In the end, I find the biggest question I have about muses and ballet is that can a person aspire to be a muse?  Is there even a difference between dreaming of becoming a great dancer and dreaming of being somebody’s muse?  Can the desire to become a muse and to originate a role perhaps negate that it will ever happen?  Maybe serendipity is the cornerstone of supreme artistic inspiration and maybe today’s dancers and choreographers are bogged down by too much desire to achieve or be and thus constrict the potential output.  Or maybe, I’m really hungry and can’t write anything logical on an empty stomach.  Now that I’ve reread this entry, I’m thinking my writing muse did a hit and run.  Too bad.

3 Responses to “Muse musings”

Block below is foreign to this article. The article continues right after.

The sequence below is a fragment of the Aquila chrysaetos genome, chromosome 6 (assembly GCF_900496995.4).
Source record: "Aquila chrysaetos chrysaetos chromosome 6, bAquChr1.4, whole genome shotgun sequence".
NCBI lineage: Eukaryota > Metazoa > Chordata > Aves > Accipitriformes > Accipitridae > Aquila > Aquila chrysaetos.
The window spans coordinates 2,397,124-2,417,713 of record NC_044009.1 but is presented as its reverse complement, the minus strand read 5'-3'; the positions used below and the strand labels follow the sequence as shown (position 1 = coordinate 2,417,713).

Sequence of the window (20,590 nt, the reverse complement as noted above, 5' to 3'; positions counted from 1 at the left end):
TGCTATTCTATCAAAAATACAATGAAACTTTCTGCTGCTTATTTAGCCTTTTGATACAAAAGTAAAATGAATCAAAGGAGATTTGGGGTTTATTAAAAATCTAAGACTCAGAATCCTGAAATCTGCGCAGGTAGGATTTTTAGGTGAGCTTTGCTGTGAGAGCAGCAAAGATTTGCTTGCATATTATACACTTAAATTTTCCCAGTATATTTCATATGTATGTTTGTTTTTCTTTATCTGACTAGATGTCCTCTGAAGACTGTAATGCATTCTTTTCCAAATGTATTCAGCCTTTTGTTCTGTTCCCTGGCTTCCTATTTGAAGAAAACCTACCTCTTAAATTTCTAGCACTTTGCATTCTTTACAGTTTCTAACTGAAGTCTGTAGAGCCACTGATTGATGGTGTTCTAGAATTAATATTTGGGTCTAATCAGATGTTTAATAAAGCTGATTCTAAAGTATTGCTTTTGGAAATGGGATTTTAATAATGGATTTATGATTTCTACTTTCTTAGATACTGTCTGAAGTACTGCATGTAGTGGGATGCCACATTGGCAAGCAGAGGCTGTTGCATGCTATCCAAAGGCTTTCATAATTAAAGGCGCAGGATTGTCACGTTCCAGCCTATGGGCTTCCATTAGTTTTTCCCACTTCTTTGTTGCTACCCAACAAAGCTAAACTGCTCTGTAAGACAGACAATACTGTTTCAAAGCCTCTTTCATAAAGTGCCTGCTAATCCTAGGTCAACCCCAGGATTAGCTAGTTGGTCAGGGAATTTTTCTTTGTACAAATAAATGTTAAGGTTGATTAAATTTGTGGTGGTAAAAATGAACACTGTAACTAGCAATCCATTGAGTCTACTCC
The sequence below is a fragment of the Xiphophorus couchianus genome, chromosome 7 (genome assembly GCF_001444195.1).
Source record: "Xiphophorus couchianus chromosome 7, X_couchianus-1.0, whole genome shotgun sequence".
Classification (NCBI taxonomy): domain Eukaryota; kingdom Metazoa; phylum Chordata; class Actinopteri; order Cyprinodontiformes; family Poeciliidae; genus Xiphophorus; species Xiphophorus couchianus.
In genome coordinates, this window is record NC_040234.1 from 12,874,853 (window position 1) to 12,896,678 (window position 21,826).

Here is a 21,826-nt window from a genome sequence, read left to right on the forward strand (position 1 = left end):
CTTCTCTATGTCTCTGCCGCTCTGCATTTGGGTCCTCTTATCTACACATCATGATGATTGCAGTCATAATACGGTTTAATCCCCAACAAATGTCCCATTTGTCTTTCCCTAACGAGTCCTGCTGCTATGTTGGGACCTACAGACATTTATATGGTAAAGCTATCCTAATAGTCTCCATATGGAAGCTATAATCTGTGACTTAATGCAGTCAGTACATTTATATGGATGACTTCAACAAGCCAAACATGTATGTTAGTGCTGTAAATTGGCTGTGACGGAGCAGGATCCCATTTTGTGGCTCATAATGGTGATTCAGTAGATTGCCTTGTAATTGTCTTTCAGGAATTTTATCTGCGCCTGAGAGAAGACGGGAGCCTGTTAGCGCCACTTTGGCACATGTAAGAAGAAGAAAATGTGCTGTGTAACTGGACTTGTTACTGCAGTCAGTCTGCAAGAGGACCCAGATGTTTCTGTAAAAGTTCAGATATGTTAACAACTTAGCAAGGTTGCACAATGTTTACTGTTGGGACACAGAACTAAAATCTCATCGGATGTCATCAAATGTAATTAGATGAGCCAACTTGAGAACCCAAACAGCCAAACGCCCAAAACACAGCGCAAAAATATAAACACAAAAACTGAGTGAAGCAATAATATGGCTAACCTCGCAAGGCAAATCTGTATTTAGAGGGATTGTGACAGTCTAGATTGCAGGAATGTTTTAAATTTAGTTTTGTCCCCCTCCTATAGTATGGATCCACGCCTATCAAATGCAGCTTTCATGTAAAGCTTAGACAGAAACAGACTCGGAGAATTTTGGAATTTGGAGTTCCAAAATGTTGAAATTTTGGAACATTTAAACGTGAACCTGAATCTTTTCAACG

1. Hilary June 9, 2010 at 4:00 am #

    Hmm this has always been an interesting concept to me as well–particularly when I was museum-hopping in Paris and there were endless tales posted among the art of the artists and their muses. Maybe this is why I always associate them with a bygone era? Do artists still have muses? No, I don’t think you can aspire to be a muse, similarly I don’t think as an artist you can actively seek a muse, I think it has to be serendipitous. I dunno, I guess we could just ask Woody Allen and Scar-jo 🙂

    • youdancefunny June 10, 2010 at 4:21 pm #

      I’m glad I’m not the only one who thinks world is in dire need of a Renaissance!


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    […] (In response to the post, ‘Muse Musings’) […]